When hundreds of high school choral singers descend upon Kalamazoo Feb. 1-2 for the 18th annual High School Choral Festival, they will have James Turner to thank.
Turner is the music director of the Kalamazoo Bach Festival and associate professor of music at Kalamazoo College. When he arrived on the scene nearly 20 years ago, he brought a desire to create an educational outreach program for area high school and middle school students. A year after his arrival, the Kalamazoo Bach Festival’s annual High School Choral Festival was up and running, with an A-list clinician to boot.
“The High School Choral Festival had its first event here in 1999, with Dr. Ann Howard Jones, who is still the premier vocal conductor in the United States,” says Linda Van Dis, assistant director of the Kalamazoo Bach Festival.
Before coming to Kalamazoo College, Turner organized a high school choral festival at Marygrove College, in Detroit. It worked well, so he applied the same outreach effort here. The annual High School Choral Festival is part of the Kalamazoo Bach Festival, an event that runs from September through May each year and celebrates the works of Bach, his contemporaries and other 19th- and 20th-century composers.
The High School Choral Festival takes place over the course of two days and gives students an opportunity for education and growth by working with a nationally recognized clinician. Each day, five choirs composed of choral students from 10 area schools have 20 minutes each to perform two songs, and then they work with the clinician. The students receive the music in advance so that they know the notes, allowing rehearsal times to focus on fine-tuning the music.
This year they will perform “I See the Heaven’s Glories Shine,” by Andrea Ramsey, as the Mass Choir piece. All of the choirs remain in the auditorium to learn what the clinician teaches each choir. After lunch, the schools combine for a rehearsal, followed by a Mass Choir performance that is open to the public.
“It’s interesting how they (the clinicians) have different techniques of keeping their (the students’) attention,” Turner says. “Sometimes they get them out of a traditional choral lineup and have them in a giant circle, and the clinician is in the middle of this giant circle moving and maneuvering and looking right into their eyes, saying, ‘Did you understand that?’”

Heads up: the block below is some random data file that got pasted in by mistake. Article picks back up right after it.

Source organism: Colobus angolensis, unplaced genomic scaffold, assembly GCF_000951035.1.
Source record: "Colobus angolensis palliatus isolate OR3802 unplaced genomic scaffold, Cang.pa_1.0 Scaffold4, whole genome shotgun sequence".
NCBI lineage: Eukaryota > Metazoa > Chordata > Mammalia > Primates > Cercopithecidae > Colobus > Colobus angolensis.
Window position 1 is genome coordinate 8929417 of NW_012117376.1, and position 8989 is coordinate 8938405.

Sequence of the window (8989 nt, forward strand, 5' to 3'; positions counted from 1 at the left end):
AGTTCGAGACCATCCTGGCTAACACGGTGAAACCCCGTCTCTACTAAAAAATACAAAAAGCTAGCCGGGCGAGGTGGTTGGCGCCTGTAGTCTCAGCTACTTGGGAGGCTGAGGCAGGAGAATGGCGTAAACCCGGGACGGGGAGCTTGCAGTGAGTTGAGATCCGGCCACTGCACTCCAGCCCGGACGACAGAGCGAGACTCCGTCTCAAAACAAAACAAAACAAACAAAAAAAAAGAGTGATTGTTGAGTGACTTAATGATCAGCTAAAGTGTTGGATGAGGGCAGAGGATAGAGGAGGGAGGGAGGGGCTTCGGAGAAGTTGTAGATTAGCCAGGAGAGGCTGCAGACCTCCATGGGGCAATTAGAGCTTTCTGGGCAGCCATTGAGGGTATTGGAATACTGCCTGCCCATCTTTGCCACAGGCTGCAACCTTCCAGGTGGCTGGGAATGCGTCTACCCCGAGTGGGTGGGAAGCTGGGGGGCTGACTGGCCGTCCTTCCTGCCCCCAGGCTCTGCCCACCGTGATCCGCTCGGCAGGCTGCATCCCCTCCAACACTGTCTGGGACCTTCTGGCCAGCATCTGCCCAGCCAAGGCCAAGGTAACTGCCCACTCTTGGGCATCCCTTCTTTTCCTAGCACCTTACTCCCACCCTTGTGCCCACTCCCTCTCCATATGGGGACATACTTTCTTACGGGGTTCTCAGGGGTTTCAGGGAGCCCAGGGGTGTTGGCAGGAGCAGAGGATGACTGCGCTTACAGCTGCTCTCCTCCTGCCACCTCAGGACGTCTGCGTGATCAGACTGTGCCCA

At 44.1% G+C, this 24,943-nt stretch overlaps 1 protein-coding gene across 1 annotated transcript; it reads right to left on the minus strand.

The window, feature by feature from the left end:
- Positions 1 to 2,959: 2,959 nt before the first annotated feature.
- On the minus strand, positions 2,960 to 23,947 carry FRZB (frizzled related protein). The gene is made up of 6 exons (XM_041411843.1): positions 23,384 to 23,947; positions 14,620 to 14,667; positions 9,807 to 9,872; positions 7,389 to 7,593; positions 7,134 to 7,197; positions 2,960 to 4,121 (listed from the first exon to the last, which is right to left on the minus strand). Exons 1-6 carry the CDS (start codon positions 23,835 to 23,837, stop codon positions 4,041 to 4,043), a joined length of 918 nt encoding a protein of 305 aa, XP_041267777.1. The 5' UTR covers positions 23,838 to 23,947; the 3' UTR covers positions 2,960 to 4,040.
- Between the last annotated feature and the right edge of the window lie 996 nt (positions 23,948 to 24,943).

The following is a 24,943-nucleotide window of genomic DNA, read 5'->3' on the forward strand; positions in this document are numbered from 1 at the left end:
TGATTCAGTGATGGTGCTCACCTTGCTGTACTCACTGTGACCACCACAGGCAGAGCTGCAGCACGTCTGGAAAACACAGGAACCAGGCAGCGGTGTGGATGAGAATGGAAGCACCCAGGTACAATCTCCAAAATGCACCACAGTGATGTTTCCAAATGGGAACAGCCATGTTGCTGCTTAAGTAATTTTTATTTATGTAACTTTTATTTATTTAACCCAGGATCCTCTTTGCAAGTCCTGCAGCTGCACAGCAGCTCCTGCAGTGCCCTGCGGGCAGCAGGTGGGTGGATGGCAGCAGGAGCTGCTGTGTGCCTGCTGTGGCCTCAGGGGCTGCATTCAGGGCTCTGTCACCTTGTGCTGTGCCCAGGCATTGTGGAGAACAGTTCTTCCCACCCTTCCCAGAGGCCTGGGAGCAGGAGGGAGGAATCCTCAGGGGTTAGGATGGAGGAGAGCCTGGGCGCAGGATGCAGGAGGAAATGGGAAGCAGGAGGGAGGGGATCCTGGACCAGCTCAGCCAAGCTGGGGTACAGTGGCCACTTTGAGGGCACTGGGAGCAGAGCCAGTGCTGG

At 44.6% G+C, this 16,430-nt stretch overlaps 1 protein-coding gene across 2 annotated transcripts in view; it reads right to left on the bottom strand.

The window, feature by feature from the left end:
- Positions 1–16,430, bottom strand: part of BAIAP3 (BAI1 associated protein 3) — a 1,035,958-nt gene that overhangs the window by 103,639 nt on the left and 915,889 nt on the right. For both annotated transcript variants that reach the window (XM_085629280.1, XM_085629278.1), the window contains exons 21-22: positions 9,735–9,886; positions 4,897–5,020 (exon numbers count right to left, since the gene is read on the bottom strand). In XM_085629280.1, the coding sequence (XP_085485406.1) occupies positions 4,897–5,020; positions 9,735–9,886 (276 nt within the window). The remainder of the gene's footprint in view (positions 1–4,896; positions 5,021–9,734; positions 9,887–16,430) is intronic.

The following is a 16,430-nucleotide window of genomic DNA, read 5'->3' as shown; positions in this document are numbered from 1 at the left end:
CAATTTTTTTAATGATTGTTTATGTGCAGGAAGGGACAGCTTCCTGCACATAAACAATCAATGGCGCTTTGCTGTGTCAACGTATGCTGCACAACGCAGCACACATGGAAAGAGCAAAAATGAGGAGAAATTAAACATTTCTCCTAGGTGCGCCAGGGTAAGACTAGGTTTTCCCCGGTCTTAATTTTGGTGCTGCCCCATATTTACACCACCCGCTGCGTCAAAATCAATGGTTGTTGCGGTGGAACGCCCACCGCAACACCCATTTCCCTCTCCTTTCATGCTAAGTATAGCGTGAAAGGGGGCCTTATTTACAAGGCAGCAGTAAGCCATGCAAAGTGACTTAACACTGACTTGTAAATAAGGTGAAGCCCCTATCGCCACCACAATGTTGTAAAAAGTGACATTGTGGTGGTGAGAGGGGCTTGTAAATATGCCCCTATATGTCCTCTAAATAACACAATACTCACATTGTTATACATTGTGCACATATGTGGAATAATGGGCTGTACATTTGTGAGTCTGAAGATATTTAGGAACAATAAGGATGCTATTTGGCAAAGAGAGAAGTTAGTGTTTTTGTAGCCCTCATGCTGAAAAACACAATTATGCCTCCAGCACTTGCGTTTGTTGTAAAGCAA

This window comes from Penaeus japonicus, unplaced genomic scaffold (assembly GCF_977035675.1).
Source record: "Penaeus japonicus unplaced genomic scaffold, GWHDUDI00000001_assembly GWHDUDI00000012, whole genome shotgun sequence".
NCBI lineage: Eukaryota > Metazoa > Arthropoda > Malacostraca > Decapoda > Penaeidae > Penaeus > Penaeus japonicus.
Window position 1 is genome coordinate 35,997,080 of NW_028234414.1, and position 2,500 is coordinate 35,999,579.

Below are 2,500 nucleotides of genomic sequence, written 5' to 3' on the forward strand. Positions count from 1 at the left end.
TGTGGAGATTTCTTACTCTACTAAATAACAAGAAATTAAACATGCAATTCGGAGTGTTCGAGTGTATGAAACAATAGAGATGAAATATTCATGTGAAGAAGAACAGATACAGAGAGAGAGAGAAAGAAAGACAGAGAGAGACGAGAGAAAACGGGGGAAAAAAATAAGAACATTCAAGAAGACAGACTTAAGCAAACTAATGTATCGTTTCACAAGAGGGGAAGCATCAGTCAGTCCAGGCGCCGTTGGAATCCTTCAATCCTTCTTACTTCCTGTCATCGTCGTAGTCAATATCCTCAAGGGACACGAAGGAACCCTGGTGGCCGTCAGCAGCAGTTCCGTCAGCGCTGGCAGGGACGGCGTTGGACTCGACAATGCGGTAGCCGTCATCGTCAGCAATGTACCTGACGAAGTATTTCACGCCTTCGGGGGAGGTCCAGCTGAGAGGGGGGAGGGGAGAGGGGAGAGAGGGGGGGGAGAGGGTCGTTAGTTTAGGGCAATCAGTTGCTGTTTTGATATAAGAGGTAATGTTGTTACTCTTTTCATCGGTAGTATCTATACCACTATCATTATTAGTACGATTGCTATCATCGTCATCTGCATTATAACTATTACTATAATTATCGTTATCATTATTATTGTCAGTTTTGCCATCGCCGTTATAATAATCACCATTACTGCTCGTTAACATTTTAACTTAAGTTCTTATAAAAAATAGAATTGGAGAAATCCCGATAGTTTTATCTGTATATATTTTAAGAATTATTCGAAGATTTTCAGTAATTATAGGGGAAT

This year’s festival includes choirs from Mattawan, Loy Norrix, Otsego, West Ottawa, Rockford, Portage Central, Kalamazoo Central, Plainwell, Three Rivers and Vicksburg high schools. Sandra Snow, professor of choral conducting and music education at the Michigan State University College of Music, will serve as the clinician.
The annual High School Choral Festival is by invitation only. Every year the Bach Festival invites the Portage and Kalamazoo schools to participate. Due to the event’s popularity, invitations to other area schools are alternated each year. Van Dis considers reaching out to youth one of the Kalamazoo Bach Festival’s most important elements.
“Encouraging vocal music at that level, at that age, helps to develop lifelong singers and lifelong audience members,” she says.
Cori Somers, executive director of the Kalamazoo Bach Festival, says it can also influence a student’s future. “I have so many memories of competitions and things that I did in school and choir and orchestra,” Somers says. “They really shape who you are later on in life and how you view the world.”
In its early days, the High School Choral Festival didn’t have much financial support, says Turner, and participating high school students were asked to bring their own lunches. “That did not go very well,” Turner says, chuckling, noting that many kids forgot that brown paper sack. “It was back in the day when Linda was doing everything, including making peanut butter and jelly sandwiches.”
Now grants help support the festival by paying for the clinician — and for lunch.
What the students learn from the festival depends on the clinician and the clinician’s music choice, Turner says. Last year Eugene Rogers, associate director of choirs and associate professor of conducting at the University of Michigan School of Music, exposed the students and choral directors — including Turner — to something many of them might not have known much about: gospel music.
“It exposed them to what legitimate gospel music sounds like and showed them the difference between (that and) singing a spiritual,” Turner says. “A lot of people lump spiritual with gospel music.”
Other times, he says, the clinicians focus on “their own choral pedagogy” of solving vocal choral issues and getting down to the mechanics of how to help singers who don’t have a good choral sound, due to singing flat, improve.
The Bach Festival engages in other choral and vocal outreach to youth, including its annual Middle School Choral Residency in March and the Young Vocalists Competition and Concert in July.
Some of the students who have participated in the choral festival have continued singing in college and even beyond, says Van Dis. Three Rivers High School graduate Logan Shields, who performed at the High School Choral Festival in 2006 and 2007, went on to join Chanticleer, a Grammy Award-winning ensemble considered to be the “the world’s reigning male chorus” by The New Yorker. Another festival participant, Portage Northern High School graduate Brianne Spresser, performed with the Bach Festival Choir for four years and in 2005 went on to perform with the St. Olaf Choir, the premier a cappella choir in the United States.
Whether or not these students become lifelong singers or choir attendees, Turner believes the Bach Festival’s educational outreach can have an impact beyond area boundaries.
“I think it’s important for the world, a global importance,” Turner says, “that what we learn from being involved in music is how to work together and collaborate together.”